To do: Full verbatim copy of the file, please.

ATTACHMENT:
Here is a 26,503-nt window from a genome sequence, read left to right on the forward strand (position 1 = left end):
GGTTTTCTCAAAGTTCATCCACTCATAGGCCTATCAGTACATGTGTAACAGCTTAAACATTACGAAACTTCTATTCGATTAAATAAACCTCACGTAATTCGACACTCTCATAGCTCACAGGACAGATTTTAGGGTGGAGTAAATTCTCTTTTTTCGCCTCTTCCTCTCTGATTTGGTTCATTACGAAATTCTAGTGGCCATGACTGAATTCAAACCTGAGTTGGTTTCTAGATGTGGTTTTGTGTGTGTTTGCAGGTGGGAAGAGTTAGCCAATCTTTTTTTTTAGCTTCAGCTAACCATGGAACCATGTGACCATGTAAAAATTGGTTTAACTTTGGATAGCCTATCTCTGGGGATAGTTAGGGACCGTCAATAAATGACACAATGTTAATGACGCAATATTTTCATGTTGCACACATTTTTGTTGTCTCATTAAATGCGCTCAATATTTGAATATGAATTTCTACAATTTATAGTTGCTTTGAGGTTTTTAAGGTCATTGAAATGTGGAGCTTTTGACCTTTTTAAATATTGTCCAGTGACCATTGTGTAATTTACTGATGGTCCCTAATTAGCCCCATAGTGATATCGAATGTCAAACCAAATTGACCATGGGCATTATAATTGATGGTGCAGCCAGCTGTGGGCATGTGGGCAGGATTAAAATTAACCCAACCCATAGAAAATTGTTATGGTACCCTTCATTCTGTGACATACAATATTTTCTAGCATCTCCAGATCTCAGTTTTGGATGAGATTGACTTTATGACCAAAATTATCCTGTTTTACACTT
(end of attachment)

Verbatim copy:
Here is a 26,503-nt window from a genome sequence, read left to right on the forward strand (position 1 = left end):
GGTTTTCTCAAAGTTCATCCACTCATAGGCCTATCAGTACATGTGTAACAGCTTAAACATTACGAAACTTCTATTCGATTAAATAAACCTCACGTAATTCGACACTCTCATAGCTCACAGGACAGATTTTAGGGTGGAGTAAATTCTCTTTTTTCGCCTCTTCCTCTCTGATTTGGTTCATTACGAAATTCTAGTGGCCATGACTGAATTCAAACCTGAGTTGGTTTCTAGATGTGGTTTTGTGTGTGTTTGCAGGTGGGAAGAGTTAGCCAATCTTTTTTTTTAGCTTCAGCTAACCATGGAACCATGTGACCATGTAAAAATTGGTTTAACTTTGGATAGCCTATCTCTGGGGATAGTTAGGGACCGTCAATAAATGACACAATGTTAATGACGCAATATTTTCATGTTGCACACATTTTTGTTGTCTCATTAAATGCGCTCAATATTTGAATATGAATTTCTACAATTTATAGTTGCTTTGAGGTTTTTAAGGTCATTGAAATGTGGAGCTTTTGACCTTTTTAAATATTGTCCAGTGACCATTGTGTAATTTACTGATGGTCCCTAATTAGCCCCATAGTGATATCGAATGTCAAACCAAATTGACCATGGGCATTATAATTGATGGTGCAGCCAGCTGTGGGCATGTGGGCAGGATTAAAATTAACCCAACCCATAGAAAATTGTTATGGTACCCTTCATTCTGTGACATACAATATTTTCTAGCATCTCCAGATCTCAGTTTTGGATGAGATTGACTTTATGACCAAAATTATCCTGTTTTACACTT